The heated debate over how we deal with immigration is only getting uglier and more caustic. Perhaps, as we try to settle our problem with entrants south of the border, we should look for answers north of the border.
In recent years, Canada has taken in as many immigrants as the U.S. proportional to its population. Yet there is no Tea Party, no Minutemen, and no controversy over birthright citizenship. Rather than fear immigration, most Canadians actually support it, and there is even a widely popular government policy to woo foreigners.
The difference? Canada has made immigration policy a servant to far-sighted economic goals. Rather than the American conservative mantra that one more immigrant means one less American job, Canada has pegged immigration to economic growth and has attempted to make the nation a global magnet for talent. In fact, Canada credits its stellar economic performance during the Great Recession, in part, to its immigration policy.
By contrast, the Republican-led House Judiciary Committee has held seven hearings this year on the topic; all with the central theme that immigration costs American jobs. The debate has devolved to the point that past Republican champions of immigration reform are now running from their own records in order to save themselves from Tea Party challengers in their primaries. In one stark example, Senator Orrin Hatch (R-UT), an original author of the DREAM Act, abandoned his support of that measure and has now introduced a strict enforcement-only bill in the 112th Congress.
But it's not just different politics--the two nations' immigration policies are very different. In contrast to the U.S., where most immigrants are granted green cards with no regard to their skill level, Canada has focused on bringing people to their country who have crucial skills necessary to grow the economy and create jobs. In 2009, 61% of the permanent residents admitted to Canada were awarded visas for economic purposes. In the same year, only 13% of immigrants to America were granted skills-based visas.
In 2009, the Canadian government created a unified effort by the federal and provincial governments to improve the integration of immigrants so "they would have the opportunity to fully use their education, skills and work experience for their benefit and for Canada's collective prosperity." Around the same time, the American immigration debate was embroiled in the passage of Arizona's SB 1070 law, which allowed state law enforcement officers to ask any person for proof of their legal status if there is "reasonable suspicion" that the person is an illegal alien. Although the law was one of the harshest immigration measures in decades and raised real concerns about racial profiling, a majority of Americans expressed support for its provisions out of frustration with the current system.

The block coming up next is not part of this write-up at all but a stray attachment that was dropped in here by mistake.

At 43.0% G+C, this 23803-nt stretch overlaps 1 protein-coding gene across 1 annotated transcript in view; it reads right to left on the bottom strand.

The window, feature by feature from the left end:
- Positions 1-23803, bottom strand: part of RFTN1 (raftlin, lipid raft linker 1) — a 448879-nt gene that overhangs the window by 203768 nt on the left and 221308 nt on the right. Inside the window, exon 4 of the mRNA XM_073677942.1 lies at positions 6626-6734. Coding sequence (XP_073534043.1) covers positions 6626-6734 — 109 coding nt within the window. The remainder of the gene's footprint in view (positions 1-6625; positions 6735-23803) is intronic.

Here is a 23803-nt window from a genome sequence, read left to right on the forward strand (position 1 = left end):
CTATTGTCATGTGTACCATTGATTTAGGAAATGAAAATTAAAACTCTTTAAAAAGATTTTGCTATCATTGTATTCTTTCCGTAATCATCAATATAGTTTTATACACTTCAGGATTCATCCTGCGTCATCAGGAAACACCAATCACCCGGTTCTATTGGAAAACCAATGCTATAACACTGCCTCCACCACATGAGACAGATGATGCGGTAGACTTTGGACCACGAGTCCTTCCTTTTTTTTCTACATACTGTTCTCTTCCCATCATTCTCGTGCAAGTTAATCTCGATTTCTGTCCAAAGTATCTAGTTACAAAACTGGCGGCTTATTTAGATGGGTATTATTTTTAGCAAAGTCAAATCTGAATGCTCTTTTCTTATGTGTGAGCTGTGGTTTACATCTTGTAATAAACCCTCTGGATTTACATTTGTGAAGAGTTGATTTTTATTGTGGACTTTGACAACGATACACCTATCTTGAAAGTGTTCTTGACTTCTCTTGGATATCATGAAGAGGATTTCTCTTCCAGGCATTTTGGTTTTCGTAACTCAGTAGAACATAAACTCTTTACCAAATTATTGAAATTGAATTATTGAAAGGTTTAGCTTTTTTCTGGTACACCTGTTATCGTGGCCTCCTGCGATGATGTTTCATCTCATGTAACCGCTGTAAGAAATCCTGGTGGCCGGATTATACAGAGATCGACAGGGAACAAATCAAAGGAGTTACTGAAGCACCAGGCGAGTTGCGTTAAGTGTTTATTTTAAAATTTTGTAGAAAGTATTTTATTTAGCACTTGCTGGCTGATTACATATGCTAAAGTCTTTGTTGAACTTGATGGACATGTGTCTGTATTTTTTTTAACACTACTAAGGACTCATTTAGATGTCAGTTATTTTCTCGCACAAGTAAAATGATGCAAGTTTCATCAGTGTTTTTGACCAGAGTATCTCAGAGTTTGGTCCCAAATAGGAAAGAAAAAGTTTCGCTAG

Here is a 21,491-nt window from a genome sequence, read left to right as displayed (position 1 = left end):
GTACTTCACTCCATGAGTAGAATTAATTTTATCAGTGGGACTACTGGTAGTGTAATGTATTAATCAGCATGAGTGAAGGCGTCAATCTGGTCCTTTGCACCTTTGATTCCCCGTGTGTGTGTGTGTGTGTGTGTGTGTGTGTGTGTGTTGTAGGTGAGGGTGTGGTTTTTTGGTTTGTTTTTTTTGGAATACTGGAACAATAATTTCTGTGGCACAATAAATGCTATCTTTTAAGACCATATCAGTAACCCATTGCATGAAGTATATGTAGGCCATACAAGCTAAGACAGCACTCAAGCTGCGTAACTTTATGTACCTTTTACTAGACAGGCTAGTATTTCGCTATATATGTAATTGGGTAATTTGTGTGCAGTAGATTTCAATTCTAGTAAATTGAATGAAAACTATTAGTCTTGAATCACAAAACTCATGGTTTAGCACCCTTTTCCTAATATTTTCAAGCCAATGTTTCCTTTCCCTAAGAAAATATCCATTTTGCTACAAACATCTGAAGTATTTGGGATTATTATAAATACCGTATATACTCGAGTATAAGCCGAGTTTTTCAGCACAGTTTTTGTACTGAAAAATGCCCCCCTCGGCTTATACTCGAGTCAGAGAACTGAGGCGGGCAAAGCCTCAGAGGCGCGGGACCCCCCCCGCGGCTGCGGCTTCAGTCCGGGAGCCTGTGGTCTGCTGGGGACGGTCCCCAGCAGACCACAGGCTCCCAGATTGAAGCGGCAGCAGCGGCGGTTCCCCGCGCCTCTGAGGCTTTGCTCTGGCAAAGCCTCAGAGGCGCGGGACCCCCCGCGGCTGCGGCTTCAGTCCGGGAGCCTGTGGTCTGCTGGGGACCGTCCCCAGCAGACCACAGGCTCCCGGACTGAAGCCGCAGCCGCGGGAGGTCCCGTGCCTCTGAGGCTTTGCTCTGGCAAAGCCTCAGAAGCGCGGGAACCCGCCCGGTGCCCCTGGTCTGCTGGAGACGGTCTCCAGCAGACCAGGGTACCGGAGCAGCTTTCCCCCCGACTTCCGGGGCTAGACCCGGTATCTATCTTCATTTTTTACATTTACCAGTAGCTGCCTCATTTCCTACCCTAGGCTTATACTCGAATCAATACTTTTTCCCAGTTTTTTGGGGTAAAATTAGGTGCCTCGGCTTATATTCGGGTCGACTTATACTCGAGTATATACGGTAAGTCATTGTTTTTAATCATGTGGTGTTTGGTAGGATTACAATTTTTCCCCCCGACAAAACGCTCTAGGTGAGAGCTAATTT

If the U.S. is going to make progress in overcoming the persistent and escalating division in our immigration debate, we must take a page from our neighbors to the North. We should refocus reform efforts on modernizing our immigration system to benefit our 21st century economy. We should craft policy that allows us to attract and retain the global talent that immigrants can provide and capitalize on their economic and entrepreneurial contributions to maximize our own economic growth. To do so, we should increase the number of skilled workers we bring into our country, while maintaining a vibrant system of family immigration.
Rather than allowing our immigration policy to fall prey to political rhetoric, we should learn a lesson from our Maple Leaf waving allies--of which two-thirds believe immigrants help create jobs. If we focus immigration policy on maximizing a country's potential for economic growth, both the economy and public opinion will improve.
Learn more in Third Way's new report: Becoming a Magnet for Global Talent.
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